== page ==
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How Hollywood Gets the “Film Look” Using Digital Cameras

This article takes a look at the digital side of the film world, the importance of film grain, and the evolution of getting that “cinematic” look.

Film grain has a very different texture and appearance than digital noise. Film grain is the result of washing away the silver halide particulates that film uses to capture light, varying in size and geometry, depending on exposure, color, and the kind of film. It’s color-neutral. Noise, on the other hand, comes across as digital pixel clusters. It’s the result of the camera’s electronics boosting the incoming light signal from the sensor, and it can contain unwanted artifacts and patterns.

Film grain hearkens back to the Golden Age of celluloid and is reminiscent of the classic movies shot on film. Digital noise can often feel like an error in the digital signal.

Modern cinema cameras produce a very sharp image. Some consider it too clean — almost clinical. Film grain feels like the delicate hiss of a vinyl record. It adds atmosphere and helps unify the image.

Ever since digital cameras became the standard for cinema, with the ARRI Alexa, cinematographers have been looking for ways to add convincing grain to get the feel of film.

Joaquin Phoenix - Joker

Joaquin Phoenix in Joker (via Warner Bros).


Perlin Noise

The first method Hollywood explored was to simply add Perlin noise — as some plugins still do. This gives a uniform grain pattern across the entire image. With real celluloid, the density of the grain varies from the lighter parts to the darker parts of the image, and it varies depending on the color channel that’s creating it. Perlin noise feels like a layer on top of the image rather than a part of it.


LiveGrain

The second major method was to scan real film, then overlay the scan on the digital image. This produced a better pattern, but it was still a separate element, and it didn’t integrate with the information underneath.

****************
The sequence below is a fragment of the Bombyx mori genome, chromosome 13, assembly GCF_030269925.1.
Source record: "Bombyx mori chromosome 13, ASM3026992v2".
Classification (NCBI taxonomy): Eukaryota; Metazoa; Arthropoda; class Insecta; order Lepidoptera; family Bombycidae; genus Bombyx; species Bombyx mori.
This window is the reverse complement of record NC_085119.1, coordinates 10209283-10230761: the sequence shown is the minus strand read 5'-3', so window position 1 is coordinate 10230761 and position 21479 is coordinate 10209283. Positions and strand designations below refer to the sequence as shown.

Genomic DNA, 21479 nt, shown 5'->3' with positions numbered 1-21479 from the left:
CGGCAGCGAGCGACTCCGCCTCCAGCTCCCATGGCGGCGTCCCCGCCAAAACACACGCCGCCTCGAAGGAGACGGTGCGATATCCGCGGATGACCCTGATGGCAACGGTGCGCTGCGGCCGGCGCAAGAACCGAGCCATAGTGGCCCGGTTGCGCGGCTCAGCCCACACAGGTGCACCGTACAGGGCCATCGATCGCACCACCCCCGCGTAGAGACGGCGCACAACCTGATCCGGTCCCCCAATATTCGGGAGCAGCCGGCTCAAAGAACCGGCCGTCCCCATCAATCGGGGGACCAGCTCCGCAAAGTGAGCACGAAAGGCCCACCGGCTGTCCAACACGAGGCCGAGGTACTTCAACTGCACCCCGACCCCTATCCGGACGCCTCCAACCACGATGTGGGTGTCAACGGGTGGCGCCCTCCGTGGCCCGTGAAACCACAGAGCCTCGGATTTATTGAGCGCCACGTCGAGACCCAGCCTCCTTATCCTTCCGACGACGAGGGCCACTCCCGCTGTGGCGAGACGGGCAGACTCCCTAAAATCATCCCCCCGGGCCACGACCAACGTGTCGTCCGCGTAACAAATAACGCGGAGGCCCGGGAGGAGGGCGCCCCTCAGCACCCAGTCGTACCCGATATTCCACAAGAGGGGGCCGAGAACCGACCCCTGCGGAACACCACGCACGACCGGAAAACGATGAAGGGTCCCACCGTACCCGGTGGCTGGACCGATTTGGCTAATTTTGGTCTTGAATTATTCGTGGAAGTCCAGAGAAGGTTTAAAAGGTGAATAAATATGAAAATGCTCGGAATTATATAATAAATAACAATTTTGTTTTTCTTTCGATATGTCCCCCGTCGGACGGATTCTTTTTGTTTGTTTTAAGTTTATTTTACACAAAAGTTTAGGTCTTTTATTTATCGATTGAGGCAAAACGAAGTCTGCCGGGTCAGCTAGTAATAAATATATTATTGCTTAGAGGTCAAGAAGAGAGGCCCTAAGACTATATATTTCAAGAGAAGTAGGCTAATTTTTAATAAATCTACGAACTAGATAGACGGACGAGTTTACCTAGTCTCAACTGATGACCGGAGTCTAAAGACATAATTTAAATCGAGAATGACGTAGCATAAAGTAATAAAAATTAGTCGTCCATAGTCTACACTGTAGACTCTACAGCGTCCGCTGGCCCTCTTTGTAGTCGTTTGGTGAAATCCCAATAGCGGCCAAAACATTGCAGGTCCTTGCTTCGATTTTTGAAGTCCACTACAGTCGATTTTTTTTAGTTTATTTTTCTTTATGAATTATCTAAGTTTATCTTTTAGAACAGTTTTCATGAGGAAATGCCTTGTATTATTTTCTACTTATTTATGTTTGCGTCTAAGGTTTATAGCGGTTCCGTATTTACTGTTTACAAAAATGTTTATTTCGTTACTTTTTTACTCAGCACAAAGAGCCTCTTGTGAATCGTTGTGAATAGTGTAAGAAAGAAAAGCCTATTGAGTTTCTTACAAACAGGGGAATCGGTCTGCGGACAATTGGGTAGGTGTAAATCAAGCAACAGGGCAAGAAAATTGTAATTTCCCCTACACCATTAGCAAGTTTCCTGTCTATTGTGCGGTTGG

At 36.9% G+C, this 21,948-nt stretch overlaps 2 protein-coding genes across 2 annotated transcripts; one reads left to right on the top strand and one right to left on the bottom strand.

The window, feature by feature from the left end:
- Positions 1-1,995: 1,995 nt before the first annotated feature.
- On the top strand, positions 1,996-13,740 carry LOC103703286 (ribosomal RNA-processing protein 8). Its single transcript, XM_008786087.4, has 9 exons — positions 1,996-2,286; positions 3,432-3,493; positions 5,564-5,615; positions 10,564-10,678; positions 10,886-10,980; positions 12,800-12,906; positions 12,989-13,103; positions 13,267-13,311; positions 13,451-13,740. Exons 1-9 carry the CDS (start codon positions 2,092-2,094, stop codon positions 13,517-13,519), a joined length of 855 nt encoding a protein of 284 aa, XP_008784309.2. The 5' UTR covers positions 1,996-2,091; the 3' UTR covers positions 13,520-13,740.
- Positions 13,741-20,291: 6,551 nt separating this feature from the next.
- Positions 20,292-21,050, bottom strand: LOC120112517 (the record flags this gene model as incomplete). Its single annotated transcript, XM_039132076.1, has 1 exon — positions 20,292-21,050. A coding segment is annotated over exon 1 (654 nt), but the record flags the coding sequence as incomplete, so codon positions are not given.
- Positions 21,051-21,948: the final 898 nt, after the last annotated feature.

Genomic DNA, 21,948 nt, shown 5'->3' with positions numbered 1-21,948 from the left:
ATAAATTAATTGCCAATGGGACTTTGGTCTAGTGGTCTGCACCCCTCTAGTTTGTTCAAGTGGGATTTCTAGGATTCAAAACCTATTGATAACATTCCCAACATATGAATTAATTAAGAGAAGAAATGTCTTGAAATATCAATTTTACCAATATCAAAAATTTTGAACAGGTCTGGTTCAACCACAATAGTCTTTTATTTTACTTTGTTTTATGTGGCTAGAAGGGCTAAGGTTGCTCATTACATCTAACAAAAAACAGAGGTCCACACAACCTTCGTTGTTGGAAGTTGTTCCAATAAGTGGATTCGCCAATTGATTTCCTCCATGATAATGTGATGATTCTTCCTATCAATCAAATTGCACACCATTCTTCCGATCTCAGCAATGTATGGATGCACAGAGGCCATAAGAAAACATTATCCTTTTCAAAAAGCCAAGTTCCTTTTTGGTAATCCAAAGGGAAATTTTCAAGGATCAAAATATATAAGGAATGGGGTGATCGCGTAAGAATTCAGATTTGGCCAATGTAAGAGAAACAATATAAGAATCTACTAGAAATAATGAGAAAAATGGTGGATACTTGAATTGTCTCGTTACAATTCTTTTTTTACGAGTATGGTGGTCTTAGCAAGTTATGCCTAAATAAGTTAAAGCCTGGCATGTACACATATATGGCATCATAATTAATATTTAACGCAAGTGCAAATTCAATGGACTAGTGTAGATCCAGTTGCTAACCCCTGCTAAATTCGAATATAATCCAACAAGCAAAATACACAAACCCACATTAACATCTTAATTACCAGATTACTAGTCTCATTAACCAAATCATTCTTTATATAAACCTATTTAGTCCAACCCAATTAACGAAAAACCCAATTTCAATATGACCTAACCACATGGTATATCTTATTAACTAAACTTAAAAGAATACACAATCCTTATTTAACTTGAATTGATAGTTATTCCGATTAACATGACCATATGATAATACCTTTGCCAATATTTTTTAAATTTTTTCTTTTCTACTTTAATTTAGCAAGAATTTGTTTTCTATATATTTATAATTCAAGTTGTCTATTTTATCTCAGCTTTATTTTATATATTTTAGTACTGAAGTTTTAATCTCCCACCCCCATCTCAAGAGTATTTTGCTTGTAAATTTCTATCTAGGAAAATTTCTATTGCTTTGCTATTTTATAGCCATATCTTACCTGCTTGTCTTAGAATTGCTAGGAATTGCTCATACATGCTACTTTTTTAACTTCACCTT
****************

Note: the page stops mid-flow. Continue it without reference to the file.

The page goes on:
Suny Behar was disappointed with both of these methods, thus developed the technology known as “LiveGrain.” LiveGrain uses scans from several different film stocks at different density and color values, encodes them in a visually lossless proprietary codec, then analyzes each frame of the digital project, mapping the respective grain particulates to appropriate levels of brightness and color in each frame.

Michael Fassbender - Assassin's Creed

Michael Fassbender in Assassin’s Creed (via Twentieth Century Fox).


LiveGrain vs. Film

The final effect gives the impression of organic, living celluloid baked right into the image, with all the wonderful benefits of film. It smoothes the color and skin of the actors, producing a more forgiving, less-brittle image. It’s become an industry standard to better integrate CGI into live-action plates, allowing 3D (and other elements) to composite more believably into recorded footage.

LiveGrain also helps “sell” prosthetics and other makeup effects, hiding the lines and transitions — unifying the image.

LiveGrain is currently available for use in dailies and all the way through final color at many LiveGrain-certified post-production facilities worldwide. The reason for this is that the system, comprised of both software and hardware, has pretty hefty hardware requirements in order to run natively in real time (SAN Read speeds, multiple GPUs, etc.).

LiveGrain is an alternative to possibly shooting on film. As such, the price is competitive compared to film origination. If your project never intended to shoot on film, the cost may be more than you’d initially budgeted for. Since you license LiveGrain on a project basis (very much like Dolby when you want a Dolby Digital License), you can reach out to LiveGrain directly to get a quote.

While it’s currently out of reach for most smaller independent projects, there’s every indication that the technology will soon become more accessible, and directors at every level will be able to enjoy the celluloid aesthetic.


Cover image via True Blood (HBO).

Looking for more cinematography tips and tricks? Check these out.

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